Posted on March 22, 2011 by erlaurie
The Tohoku earthquake and subsequent tsunami (11th of March 2001) was one of the largest ever recorded and caused serious damage and loss of life in Japan.
You can see a quake map here.
The BBC have a good over view of events here
Wikipedia has a fact-filled page here
One of the most striking aspects of this incident was the way in which the Japanese people reacted. There was little in the way of looting and disorder, which can characterise the aftermath of disasters.
Out at sea ships passed over the huge waves before they reached the coast. You can see how earthquakes trigger tsunamis here.
Filed under: IB Hazards, IGCSE Geography, IGCSE The Natural Environment, Interrelationships between the natural environment and human activities, Plate Tectonics | Tagged: Japan | Leave a comment »
Posted on March 12, 2010 by erlaurie
Bangladesh has a long history of suffering from the effects of cyclones, such as this one in 1991: http://en.wikipedia.org/wiki/1991_Bangladesh_cyclone. This article discusses Bangladesh’s vulnerability to cyclones and attempts to lessen that vulnerability: http://www.climate.org/PDF/Bangladesh.pdf.
Bangladesh is particularly vulnerable because so much of its land is low lying and as a nation, it has a relatively low level of economic development, meaning less money is available to spend on defences and recovery.
To try to help limit the loss of life, thereby promoting faster recovery from cyclones and other flooding events, shelters have been built on stilts, allowing the population to take refuge from the rising water.
In 2008 Bangladesh had a network of around 1500 shelters, capable of holding thousands of people each, and this due to be increased substantially following the devastation of Cyclone Nargis in 2008, which killed around 3300 people in Bangladesh: http://uk.reuters.com/article/idUKDHA105884._CH_.242020080108 & http://www.irinnews.org/Report.aspx?ReportId=76490.
The shelters are built on pillars to keep them above the water and usually perform a dual role as community centres. You can find lots of images of cyclone shelters here: http://www.archnet.org/library/sites/one-site.jsp?site_id=6452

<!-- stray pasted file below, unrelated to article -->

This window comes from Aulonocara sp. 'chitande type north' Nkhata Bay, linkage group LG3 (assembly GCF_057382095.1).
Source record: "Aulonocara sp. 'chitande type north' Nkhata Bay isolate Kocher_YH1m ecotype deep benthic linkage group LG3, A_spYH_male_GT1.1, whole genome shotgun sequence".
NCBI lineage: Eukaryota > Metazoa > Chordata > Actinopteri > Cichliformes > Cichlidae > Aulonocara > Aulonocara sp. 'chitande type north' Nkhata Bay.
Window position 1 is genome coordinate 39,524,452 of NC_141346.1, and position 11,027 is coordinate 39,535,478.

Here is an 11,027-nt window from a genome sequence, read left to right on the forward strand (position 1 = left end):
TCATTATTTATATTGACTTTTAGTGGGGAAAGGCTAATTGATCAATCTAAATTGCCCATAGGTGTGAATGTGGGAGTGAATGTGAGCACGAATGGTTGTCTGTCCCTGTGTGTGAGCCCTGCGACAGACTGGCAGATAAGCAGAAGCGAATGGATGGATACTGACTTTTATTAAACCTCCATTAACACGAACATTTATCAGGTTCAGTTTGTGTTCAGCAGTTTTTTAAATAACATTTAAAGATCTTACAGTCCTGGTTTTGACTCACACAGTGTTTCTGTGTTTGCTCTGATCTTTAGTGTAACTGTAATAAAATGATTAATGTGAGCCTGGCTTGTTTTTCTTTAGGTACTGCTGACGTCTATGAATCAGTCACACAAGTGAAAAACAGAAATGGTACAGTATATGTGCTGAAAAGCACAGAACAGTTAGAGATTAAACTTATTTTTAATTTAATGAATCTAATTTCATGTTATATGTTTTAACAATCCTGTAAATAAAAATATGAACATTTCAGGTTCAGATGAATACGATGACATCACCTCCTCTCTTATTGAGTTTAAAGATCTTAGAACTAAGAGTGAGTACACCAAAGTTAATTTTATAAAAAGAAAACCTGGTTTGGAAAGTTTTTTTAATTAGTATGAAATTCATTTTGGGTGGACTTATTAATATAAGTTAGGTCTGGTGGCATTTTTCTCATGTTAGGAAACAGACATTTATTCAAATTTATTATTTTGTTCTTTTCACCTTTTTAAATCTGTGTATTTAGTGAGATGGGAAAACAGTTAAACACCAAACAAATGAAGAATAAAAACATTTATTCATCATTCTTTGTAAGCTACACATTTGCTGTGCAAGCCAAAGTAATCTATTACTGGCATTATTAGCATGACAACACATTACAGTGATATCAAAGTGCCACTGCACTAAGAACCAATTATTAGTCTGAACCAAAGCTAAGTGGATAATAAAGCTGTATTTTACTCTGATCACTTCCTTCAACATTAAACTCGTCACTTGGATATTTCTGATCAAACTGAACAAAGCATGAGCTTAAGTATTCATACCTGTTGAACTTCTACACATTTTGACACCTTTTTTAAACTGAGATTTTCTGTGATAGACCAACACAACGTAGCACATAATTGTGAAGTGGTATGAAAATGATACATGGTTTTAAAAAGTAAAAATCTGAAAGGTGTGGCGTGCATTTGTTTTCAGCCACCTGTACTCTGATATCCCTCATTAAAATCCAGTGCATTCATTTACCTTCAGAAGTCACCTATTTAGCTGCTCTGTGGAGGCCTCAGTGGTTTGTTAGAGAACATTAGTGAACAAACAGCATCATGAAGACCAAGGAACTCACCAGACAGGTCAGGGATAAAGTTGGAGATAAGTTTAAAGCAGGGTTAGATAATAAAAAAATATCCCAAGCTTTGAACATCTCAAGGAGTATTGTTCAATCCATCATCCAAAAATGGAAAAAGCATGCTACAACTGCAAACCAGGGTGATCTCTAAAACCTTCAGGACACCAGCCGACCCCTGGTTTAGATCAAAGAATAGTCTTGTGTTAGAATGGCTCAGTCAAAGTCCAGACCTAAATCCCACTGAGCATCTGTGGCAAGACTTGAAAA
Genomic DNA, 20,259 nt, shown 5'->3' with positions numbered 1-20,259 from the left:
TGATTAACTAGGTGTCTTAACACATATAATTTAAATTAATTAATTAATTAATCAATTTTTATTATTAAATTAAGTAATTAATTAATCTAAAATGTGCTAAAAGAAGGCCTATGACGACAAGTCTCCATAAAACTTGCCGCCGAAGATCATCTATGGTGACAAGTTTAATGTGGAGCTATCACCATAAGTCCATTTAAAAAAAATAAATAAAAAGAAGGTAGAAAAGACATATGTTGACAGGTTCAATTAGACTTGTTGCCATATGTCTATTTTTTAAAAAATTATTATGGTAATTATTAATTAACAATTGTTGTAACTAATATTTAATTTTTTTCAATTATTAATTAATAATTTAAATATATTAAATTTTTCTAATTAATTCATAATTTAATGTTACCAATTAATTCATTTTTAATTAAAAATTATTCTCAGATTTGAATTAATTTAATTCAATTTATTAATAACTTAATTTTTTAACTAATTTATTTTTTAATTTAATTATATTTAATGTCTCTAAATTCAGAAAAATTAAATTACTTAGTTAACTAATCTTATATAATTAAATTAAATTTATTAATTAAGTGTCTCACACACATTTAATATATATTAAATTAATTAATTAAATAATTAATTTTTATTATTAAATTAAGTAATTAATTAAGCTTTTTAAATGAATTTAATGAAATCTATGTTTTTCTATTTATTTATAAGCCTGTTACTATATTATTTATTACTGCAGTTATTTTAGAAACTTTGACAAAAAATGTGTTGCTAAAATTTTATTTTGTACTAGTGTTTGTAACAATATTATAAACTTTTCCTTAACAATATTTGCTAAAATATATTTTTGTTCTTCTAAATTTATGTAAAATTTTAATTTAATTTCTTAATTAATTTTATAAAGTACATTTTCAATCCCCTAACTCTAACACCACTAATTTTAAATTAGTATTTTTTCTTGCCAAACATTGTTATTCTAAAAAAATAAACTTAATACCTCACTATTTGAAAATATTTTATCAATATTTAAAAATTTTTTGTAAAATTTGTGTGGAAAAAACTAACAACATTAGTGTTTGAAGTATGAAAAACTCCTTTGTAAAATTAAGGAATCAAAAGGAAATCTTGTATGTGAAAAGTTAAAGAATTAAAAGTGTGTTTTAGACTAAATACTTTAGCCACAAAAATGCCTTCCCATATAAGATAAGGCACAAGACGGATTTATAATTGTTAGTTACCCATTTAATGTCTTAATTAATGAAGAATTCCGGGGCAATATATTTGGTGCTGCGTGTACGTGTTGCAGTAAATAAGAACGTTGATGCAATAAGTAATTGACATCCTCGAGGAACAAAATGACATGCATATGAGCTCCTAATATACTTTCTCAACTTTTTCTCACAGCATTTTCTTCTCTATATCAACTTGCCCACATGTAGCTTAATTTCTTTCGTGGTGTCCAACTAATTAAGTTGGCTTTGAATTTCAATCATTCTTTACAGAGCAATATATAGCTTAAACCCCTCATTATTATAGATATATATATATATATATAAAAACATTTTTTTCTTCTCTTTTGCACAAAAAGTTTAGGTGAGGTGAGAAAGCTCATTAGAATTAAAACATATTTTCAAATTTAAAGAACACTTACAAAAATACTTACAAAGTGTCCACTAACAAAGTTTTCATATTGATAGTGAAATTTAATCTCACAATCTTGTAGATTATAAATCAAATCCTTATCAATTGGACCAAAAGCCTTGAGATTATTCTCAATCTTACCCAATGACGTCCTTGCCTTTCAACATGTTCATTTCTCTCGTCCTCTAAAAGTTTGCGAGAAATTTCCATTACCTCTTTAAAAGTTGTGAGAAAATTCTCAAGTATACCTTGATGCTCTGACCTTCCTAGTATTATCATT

Many cyclone shelters are built with aid donated from MEDCs and NGOs, such as these ones being built by the Swiss Agency for Development and Cooperation (SDC):
Filed under: IB Geography, IB Hazards, IGCSE Geography, IGCSE The Natural Environment, Interrelationships between the natural environment and human activities | Tagged: Bangladesh | Leave a comment »
Posted on March 11, 2010 by erlaurie
Kenya’s ongoing drought is having a severe effect on the environment, causing a number of changes as lakes dry up and plants and trees suffer. The drought combines with other man made pressures on the ecosystems and has a knock on effect on the people who rely on those environments to sustain them:
There are concerns that problems caused by the drought may ignite tribal violence:
One of the main ecosystems under threat is the Mau Forest. This report from the United Nations Environment Programme (UNEP) explains some of the treats facing the Mau forest; a list to which drought can be added:
Kenya Forests works to find a sustainable future for Kenya’s forest resources:
Filed under: IB Core: Disparities in Wealth & Development, IB Extreme Environments, IB Freshwater: Issues & Conflicts, IB Geography, IB Hazards, IGCSE Geography, IGCSE The Natural Environment, Interrelationships between the natural environment and human activities | Tagged: Kenya | Leave a comment »
Posted on October 11, 2009 by erlaurie
Posted on November 11, 2008 by erlaurie
Bangladesh id a relatively low-lying developing nation. As well as suffering from coastal flooding, much of the land is at risk from river flooding, which also brings much-needed nutrients in the form of river sediment.
You can find the overall development plan for Bangladesh from 2007 to 2009 here:
Ond DFID backed project is helping people who live on islands or “chars” in the Ganges-Brahmaputra River:
This has helped deal people cope with floods such as those in 2007:
Filed under: Development, Fourth Form Geography, IB Freshwater: Issues & Conflicts, IB Geography, IB Hazards, IGCSE Geography, IGCSE The Natural Environment, Interrelationships between the natural environment and human activities | Tagged: Bangladesh | Leave a comment »
Posted on October 29, 2008 by erlaurie
Posted on May 12, 2008 by erlaurie